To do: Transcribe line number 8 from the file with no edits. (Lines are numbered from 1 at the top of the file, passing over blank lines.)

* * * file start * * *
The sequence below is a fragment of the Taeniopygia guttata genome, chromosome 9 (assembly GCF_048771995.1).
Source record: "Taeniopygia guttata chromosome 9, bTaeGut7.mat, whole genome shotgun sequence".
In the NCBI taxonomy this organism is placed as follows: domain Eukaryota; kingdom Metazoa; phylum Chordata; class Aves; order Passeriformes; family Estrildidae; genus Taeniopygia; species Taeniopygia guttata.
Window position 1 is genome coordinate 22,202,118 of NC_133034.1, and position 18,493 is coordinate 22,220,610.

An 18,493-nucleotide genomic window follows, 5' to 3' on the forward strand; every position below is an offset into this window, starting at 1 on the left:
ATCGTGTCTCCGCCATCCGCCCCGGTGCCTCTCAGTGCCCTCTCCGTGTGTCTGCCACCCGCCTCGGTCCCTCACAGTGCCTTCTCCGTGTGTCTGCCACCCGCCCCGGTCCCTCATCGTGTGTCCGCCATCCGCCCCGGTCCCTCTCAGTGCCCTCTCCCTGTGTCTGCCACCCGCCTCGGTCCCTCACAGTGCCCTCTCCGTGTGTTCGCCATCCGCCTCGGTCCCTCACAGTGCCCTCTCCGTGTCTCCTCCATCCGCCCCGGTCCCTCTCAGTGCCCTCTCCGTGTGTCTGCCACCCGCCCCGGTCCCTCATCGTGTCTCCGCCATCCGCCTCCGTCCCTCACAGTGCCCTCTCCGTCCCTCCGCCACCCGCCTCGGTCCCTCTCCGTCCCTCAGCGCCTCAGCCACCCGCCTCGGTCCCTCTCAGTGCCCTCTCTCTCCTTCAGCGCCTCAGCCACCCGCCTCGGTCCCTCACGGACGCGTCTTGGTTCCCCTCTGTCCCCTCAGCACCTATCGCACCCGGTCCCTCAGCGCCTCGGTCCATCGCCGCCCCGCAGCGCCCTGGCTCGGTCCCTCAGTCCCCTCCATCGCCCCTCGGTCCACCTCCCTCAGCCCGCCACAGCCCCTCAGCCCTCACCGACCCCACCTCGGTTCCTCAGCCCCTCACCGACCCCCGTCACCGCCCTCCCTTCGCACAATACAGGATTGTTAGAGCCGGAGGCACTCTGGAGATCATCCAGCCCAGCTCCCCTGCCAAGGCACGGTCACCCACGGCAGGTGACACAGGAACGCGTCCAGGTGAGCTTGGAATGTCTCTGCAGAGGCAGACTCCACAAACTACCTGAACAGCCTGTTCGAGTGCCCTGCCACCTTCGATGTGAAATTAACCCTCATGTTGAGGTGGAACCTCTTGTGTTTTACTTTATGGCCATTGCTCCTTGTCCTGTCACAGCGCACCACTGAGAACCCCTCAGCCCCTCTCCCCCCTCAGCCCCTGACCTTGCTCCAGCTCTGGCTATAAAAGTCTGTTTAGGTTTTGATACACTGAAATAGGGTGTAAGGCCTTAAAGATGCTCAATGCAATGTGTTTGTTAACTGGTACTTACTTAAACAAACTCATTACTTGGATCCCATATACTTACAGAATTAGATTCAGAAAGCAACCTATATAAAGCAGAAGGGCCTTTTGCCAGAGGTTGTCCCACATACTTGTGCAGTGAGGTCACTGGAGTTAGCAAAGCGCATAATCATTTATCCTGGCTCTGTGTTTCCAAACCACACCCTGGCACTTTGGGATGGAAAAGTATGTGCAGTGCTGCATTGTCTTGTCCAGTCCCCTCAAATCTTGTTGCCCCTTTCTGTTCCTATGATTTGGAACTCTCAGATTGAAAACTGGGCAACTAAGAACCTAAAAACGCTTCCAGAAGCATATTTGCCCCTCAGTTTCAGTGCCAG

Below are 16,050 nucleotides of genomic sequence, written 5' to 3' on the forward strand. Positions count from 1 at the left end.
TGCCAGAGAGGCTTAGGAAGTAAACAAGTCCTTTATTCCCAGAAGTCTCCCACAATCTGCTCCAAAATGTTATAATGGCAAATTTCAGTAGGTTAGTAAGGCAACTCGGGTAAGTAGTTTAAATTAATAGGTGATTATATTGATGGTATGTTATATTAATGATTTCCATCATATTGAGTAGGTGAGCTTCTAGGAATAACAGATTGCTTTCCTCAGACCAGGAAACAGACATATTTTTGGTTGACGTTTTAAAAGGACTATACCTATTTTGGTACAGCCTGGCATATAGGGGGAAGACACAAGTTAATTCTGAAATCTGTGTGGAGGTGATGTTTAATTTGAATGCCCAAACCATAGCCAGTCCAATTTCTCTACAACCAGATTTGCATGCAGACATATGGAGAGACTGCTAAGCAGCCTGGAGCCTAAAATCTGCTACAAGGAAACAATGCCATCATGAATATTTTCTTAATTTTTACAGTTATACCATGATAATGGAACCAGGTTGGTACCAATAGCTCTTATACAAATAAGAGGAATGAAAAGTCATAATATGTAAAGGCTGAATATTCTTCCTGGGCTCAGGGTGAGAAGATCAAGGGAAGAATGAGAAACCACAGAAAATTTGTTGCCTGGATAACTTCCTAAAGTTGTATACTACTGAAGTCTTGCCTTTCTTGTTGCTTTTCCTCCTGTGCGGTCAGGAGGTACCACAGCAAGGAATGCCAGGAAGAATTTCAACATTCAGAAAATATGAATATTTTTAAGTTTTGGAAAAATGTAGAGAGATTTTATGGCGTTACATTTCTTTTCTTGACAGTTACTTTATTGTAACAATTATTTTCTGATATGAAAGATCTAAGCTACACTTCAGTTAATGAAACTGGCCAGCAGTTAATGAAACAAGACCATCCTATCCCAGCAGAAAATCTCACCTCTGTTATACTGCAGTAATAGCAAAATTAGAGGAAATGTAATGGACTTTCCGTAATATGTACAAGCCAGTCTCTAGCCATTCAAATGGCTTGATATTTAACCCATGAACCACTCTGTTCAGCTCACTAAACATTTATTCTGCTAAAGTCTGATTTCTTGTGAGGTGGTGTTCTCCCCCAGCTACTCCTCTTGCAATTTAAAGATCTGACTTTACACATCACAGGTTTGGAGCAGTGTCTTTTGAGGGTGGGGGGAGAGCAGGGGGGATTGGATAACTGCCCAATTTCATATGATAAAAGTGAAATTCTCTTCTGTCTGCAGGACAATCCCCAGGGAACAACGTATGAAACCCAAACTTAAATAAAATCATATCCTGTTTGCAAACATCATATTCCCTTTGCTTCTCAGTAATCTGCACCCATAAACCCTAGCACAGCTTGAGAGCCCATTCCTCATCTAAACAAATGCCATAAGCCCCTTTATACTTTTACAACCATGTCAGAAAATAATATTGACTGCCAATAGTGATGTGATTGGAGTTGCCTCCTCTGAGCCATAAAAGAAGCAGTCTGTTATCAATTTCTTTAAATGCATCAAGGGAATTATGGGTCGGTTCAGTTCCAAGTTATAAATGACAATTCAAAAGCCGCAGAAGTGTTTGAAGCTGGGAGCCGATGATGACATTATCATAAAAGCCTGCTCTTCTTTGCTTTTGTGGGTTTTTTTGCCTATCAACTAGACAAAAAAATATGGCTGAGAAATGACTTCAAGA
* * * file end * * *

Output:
TGCCAGAGAGGCTTAGGAAGTAAACAAGTCCTTTATTCCCAGAAGTCTCCCACAATCTGCTCCAAAATGTTATAATGGCAAATTTCAGTAGGTTAGTAAGGCAACTCGGGTAAGTAGTTTAAATTAATAGGTGATTATATTGATGGTATGTTATATTAATGATTTCCATCATATTGAGTAGGTGAGCTTCTAGGAATAACAGATTGCTTTCCTCAGACCAGGAAACAGACATATTTTTGGTTGACGTTTTAAAAGGACTATACCTATTTTGGTACAGCCTGGCATATAGGGGGAAGACACAAGTTAATTCTGAAATCTGTGTGGAGGTGATGTTTAATTTGAATGCCCAAACCATAGCCAGTCCAATTTCTCTACAACCAGATTTGCATGCAGACATATGGAGAGACTGCTAAGCAGCCTGGAGCCTAAAATCTGCTACAAGGAAACAATGCCATCATGAATATTTTCTTAATTTTTACAGTTATACCATGATAATGGAACCAGGTTGGTACCAATAGCTCTTATACAAATAAGAGGAATGAAAAGTCATAATATGTAAAGGCTGAATATTCTTCCTGGGCTCAGGGTGAGAAGATCAAGGGAAGAATGAGAAACCACAGAAAATTTGTTGCCTGGATAACTTCCTAAAGTTGTATACTACTGAAGTCTTGCCTTTCTTGTTGCTTTTCCTCCTGTGCGGTCAGGAGGTACCACAGCAAGGAATGCCAGGAAGAATTTCAACATTCAGAAAATATGAATATTTTTAAGTTTTGGAAAAATGTAGAGAGATTTTATGGCGTTACATTTCTTTTCTTGACAGTTACTTTATTGTAACAATTATTTTCTGATATGAAAGATCTAAGCTACACTTCAGTTAATGAAACTGGCCAGCAGTTAATGAAACAAGACCATCCTATCCCAGCAGAAAATCTCACCTCTGTTATACTGCAGTAATAGCAAAATTAGAGGAAATGTAATGGACTTTCCGTAATATGTACAAGCCAGTCTCTAGCCATTCAAATGGCTTGATATTTAACCCATGAACCACTCTGTTCAGCTCACTAAACATTTATTCTGCTAAAGTCTGATTTCTTGTGAGGTGGTGTTCTCCCCCAGCTACTCCTCTTGCAATTTAAAGATCTGACTTTACACATCACAGGTTTGGAGCAGTGTCTTTTGAGGGTGGGGGGAGAGCAGGGGGGATTGGATAACTGCCCAATTTCATATGATAAAAGTGAAATTCTCTTCTGTCTGCAGGACAATCCCCAGGGAACAACGTATGAAACCCAAACTTAAATAAAATCATATCCTGTTTGCAAACATCATATTCCCTTTGCTTCTCAGTAATCTGCACCCATAAACCCTAGCACAGCTTGAGAGCCCATTCCTCATCTAAACAAATGCCATAAGCCCCTTTATACTTTTACAACCATGTCAGAAAATAATATTGACTGCCAATAGTGATGTGATTGGAGTTGCCTCCTCTGAGCCATAAAAGAAGCAGTCTGTTATCAATTTCTTTAAATGCATCAAGGGAATTATGGGTCGGTTCAGTTCCAAGTTATAAATGACAATTCAAAAGCCGCAGAAGTGTTTGAAGCTGGGAGCCGATGATGACATTATCATAAAAGCCTGCTCTTCTTTGCTTTTGTGGGTTTTTTTGCCTATCAACTAGACAAAAAAATATGGCTGAGAAATGACTTCAAGA